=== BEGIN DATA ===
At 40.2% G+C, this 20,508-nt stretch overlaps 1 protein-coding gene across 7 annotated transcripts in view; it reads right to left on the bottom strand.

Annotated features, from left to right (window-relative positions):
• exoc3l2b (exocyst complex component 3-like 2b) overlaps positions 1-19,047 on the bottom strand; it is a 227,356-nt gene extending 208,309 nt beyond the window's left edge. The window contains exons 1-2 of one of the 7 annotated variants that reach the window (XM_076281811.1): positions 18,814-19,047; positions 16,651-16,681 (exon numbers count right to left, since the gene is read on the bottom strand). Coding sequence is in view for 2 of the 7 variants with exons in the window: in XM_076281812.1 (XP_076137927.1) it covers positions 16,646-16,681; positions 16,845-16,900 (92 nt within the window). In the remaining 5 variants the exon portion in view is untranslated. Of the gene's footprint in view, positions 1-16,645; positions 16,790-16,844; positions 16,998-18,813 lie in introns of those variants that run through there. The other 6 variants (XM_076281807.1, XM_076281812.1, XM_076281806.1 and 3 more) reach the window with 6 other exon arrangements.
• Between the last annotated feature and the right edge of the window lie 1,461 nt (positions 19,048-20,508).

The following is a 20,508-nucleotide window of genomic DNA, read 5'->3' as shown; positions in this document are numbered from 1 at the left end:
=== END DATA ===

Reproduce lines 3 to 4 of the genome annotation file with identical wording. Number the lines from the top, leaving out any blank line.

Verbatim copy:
• exoc3l2b (exocyst complex component 3-like 2b) overlaps positions 1-19,047 on the bottom strand; it is a 227,356-nt gene extending 208,309 nt beyond the window's left edge. The window contains exons 1-2 of one of the 7 annotated variants that reach the window (XM_076281811.1): positions 18,814-19,047; positions 16,651-16,681 (exon numbers count right to left, since the gene is read on the bottom strand). Coding sequence is in view for 2 of the 7 variants with exons in the window: in XM_076281812.1 (XP_076137927.1) it covers positions 16,646-16,681; positions 16,845-16,900 (92 nt within the window). In the remaining 5 variants the exon portion in view is untranslated. Of the gene's footprint in view, positions 1-16,645; positions 16,790-16,844; positions 16,998-18,813 lie in introns of those variants that run through there. The other 6 variants (XM_076281807.1, XM_076281812.1, XM_076281806.1 and 3 more) reach the window with 6 other exon arrangements.
• Between the last annotated feature and the right edge of the window lie 1,461 nt (positions 19,048-20,508).